As more details have emerged on the proposed premium increases for the School Employees’ Health Benefits Program and State Health Benefits Program, the New Jersey School Boards Association has drafted a sample resolution boards of education can adopt to express their opposition to the exorbitant rate hikes.
Boards of education are encouraged to add this resolution to their next meeting agenda and send it to the Legislature and the governor’s office. NJSBA also continues to urge members to reach out directly to the governor’s office and to local legislators to inform them of the potential impact on New Jersey’s students and urge them to search for strategies to limit increases for the 2023 plan year.
A copy of the sample resolution can be found on the NJSBA website.
In addition to opposing the proposed rate hikes, the resolution also stresses the need for greater local school district management representation on the School Employees Health Benefits Commission and School Employees Health Benefits Plan Design Committee. It also urges the Legislature to revisit the 2020 health benefits reform law, commonly referred to as “Chapter 44,” which was supposed to reduce health care spending and generate millions of dollars in savings for school districts, employees and taxpayers. Instead, that law has unfortunately resulted in increased costs for local boards of education.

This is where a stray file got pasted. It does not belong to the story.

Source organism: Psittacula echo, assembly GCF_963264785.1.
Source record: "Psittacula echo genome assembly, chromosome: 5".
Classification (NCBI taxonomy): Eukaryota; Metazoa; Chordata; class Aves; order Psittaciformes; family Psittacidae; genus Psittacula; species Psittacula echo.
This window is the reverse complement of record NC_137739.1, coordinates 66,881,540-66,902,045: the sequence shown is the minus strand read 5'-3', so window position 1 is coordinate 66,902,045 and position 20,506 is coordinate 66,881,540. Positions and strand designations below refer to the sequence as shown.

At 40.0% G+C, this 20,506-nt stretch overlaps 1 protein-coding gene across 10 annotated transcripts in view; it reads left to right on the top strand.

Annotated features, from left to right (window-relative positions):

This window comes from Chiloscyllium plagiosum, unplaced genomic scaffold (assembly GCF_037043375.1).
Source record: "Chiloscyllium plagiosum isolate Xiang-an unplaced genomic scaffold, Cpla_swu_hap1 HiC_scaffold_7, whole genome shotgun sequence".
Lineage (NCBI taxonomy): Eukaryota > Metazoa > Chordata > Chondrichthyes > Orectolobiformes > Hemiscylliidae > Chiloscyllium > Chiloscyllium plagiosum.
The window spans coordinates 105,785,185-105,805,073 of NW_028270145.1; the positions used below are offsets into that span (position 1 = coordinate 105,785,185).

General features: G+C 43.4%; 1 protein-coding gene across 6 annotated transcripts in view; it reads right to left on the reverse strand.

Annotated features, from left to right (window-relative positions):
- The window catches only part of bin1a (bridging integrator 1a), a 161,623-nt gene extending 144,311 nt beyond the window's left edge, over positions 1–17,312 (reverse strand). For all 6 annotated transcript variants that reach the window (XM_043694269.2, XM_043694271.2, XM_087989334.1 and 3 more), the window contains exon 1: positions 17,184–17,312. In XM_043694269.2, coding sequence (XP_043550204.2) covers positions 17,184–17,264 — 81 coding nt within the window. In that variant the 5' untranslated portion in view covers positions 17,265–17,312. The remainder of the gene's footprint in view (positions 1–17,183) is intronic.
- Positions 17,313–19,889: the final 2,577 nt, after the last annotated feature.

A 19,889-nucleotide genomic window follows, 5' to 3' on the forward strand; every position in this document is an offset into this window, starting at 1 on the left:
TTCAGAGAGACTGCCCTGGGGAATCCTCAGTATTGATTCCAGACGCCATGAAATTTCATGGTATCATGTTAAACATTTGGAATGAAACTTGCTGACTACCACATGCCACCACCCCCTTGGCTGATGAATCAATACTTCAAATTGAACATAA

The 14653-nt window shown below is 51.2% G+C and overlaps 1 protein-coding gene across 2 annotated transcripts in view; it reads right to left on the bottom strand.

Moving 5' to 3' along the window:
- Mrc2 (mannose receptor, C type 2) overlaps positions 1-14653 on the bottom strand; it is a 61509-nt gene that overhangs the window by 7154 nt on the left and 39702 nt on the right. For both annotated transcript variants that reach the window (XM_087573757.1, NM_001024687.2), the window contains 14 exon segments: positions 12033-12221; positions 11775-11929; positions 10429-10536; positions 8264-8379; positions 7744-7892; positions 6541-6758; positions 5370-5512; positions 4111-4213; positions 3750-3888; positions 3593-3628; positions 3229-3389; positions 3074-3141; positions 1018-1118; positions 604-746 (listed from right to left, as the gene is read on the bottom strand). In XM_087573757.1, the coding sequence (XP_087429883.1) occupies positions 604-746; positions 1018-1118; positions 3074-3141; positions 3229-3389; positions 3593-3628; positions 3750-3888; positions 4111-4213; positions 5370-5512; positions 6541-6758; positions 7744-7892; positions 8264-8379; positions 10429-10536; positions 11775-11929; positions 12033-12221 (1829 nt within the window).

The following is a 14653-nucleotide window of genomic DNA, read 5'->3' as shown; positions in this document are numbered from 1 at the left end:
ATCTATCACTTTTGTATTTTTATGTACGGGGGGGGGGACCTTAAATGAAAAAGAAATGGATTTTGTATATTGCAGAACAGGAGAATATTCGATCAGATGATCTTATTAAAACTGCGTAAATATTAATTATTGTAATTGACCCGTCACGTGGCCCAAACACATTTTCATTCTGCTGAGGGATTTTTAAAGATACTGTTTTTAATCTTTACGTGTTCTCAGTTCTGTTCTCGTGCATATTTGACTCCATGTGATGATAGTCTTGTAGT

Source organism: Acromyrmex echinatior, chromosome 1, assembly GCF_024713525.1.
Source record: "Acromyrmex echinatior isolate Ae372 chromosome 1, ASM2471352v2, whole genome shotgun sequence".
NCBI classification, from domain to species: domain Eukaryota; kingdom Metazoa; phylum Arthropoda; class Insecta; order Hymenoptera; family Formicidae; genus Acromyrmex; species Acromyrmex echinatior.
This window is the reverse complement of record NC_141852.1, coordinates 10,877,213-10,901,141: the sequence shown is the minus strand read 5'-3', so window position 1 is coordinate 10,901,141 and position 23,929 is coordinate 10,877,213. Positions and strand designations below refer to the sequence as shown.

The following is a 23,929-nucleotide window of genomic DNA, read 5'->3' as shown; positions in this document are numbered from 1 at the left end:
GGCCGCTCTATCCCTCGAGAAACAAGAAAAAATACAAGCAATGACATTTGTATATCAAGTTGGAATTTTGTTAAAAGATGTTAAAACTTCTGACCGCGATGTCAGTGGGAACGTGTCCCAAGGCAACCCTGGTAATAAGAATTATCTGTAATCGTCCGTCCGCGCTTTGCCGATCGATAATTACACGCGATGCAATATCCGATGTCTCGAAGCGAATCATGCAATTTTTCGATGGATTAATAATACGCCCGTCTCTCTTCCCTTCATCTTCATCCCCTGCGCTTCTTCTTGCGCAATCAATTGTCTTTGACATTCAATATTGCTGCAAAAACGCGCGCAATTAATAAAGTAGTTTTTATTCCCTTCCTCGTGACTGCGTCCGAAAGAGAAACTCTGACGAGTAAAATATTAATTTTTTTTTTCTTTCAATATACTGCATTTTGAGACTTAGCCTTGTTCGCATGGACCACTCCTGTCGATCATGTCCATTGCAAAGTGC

Rate Details Released
School Board Notes previously reported that premiums in the SEHBP would rise significantly in 2023. Since that time, the official rate recommendations have been posted to the Division of Pensions and Benefits’ website. Absent any action to alter the proposals, SEHBP premiums will increase by far more than they have in recent history.
Per the Plan Year 2023 Rate Setting Recommendation Analysis, “recommended rate change for Local Education Actives is a 15.6% increase for medical and a 10.8% increase for the prescription drug premium rates, for a total increase of 15.1%.” Medical and prescription drug coverage for the NJ DIRECT 10 and NJ DIRECT 15 plans will increase by 15.3%. The cost of the same coverage under the NJ Educators Health Plan, established by Chapter 44, will rise by 14.9%.